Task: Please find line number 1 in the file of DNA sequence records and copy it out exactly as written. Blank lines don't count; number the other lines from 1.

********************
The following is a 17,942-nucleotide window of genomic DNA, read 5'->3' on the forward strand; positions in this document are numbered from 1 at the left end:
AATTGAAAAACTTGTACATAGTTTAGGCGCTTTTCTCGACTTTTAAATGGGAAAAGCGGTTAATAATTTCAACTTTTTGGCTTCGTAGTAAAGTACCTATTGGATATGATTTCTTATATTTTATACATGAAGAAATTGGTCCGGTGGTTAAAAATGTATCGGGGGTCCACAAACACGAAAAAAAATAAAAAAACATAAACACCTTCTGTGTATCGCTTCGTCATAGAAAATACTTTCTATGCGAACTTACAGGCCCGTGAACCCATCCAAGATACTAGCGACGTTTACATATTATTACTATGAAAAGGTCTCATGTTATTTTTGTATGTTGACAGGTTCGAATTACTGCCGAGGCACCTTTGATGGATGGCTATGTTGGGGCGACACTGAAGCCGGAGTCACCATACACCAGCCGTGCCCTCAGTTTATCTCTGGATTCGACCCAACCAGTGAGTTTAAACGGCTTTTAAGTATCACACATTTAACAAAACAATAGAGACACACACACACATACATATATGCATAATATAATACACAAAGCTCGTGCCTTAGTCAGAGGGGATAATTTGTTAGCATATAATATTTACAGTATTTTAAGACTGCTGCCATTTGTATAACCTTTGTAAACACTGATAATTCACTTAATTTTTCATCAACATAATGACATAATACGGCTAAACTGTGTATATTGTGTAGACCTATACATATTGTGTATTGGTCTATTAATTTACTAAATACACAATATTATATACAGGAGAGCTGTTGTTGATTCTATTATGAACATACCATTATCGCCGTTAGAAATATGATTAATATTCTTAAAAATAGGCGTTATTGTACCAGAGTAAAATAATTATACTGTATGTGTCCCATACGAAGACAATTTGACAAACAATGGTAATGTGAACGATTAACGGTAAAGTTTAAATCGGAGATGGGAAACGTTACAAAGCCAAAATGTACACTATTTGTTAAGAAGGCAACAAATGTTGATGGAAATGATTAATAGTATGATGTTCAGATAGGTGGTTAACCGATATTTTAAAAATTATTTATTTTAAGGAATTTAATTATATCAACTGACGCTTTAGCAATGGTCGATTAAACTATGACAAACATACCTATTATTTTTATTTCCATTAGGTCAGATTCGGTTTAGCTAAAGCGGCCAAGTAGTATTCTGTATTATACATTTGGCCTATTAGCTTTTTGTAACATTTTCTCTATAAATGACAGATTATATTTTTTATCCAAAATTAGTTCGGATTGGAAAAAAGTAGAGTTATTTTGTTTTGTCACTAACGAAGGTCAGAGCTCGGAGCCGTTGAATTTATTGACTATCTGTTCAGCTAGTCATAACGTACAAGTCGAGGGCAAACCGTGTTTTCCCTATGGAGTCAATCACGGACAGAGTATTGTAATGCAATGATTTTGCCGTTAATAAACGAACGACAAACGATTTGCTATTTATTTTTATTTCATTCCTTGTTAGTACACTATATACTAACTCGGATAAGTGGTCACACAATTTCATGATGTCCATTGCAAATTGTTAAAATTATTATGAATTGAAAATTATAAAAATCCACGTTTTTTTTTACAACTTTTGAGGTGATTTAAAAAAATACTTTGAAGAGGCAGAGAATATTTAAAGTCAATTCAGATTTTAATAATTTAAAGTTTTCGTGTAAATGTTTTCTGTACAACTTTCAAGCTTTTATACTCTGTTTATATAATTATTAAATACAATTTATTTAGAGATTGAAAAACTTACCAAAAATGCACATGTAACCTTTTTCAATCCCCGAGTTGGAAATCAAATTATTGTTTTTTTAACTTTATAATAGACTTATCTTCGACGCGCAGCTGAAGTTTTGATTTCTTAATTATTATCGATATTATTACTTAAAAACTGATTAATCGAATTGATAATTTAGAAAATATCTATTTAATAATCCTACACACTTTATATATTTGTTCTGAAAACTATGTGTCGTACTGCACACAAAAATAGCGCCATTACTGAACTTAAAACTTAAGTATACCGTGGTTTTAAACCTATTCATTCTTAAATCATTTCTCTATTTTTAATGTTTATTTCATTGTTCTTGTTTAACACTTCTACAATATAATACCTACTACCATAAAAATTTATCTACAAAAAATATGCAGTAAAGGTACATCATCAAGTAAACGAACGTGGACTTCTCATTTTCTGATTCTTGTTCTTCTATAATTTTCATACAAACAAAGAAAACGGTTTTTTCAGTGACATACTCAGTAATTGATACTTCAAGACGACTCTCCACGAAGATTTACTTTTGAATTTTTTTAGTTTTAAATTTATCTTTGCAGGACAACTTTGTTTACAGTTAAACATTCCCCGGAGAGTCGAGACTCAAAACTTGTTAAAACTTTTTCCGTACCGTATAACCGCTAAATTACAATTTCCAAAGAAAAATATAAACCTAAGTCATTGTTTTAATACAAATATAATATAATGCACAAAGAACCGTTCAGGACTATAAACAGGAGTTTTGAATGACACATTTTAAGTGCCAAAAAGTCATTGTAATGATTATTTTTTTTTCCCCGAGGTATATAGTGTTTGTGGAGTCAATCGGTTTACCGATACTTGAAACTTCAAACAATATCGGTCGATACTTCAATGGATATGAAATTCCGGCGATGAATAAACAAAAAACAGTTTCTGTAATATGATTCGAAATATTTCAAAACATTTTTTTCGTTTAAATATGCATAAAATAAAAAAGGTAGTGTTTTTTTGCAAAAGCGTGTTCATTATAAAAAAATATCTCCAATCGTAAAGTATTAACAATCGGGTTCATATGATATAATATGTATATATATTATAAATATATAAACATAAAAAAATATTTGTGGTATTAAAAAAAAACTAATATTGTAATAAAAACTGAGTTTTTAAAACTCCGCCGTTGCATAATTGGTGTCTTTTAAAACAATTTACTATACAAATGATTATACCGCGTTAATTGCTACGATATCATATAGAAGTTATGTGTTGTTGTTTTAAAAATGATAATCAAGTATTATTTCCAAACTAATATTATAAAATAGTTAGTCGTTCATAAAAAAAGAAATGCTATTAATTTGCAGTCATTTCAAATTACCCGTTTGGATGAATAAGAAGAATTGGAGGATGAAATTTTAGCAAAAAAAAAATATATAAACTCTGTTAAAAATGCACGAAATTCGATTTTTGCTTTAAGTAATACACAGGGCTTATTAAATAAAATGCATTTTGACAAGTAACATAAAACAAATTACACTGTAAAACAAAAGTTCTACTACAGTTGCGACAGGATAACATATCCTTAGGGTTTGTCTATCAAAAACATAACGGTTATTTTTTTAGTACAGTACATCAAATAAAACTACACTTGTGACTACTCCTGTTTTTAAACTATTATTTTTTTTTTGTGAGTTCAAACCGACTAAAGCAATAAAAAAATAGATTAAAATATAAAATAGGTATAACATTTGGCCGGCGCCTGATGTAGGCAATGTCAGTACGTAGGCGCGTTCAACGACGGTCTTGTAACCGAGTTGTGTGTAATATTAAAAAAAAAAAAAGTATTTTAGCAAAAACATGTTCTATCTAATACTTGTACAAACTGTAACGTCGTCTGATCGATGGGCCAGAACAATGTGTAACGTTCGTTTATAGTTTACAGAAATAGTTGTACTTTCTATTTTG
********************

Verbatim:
The following is a 17,942-nucleotide window of genomic DNA, read 5'->3' on the forward strand; positions in this document are numbered from 1 at the left end: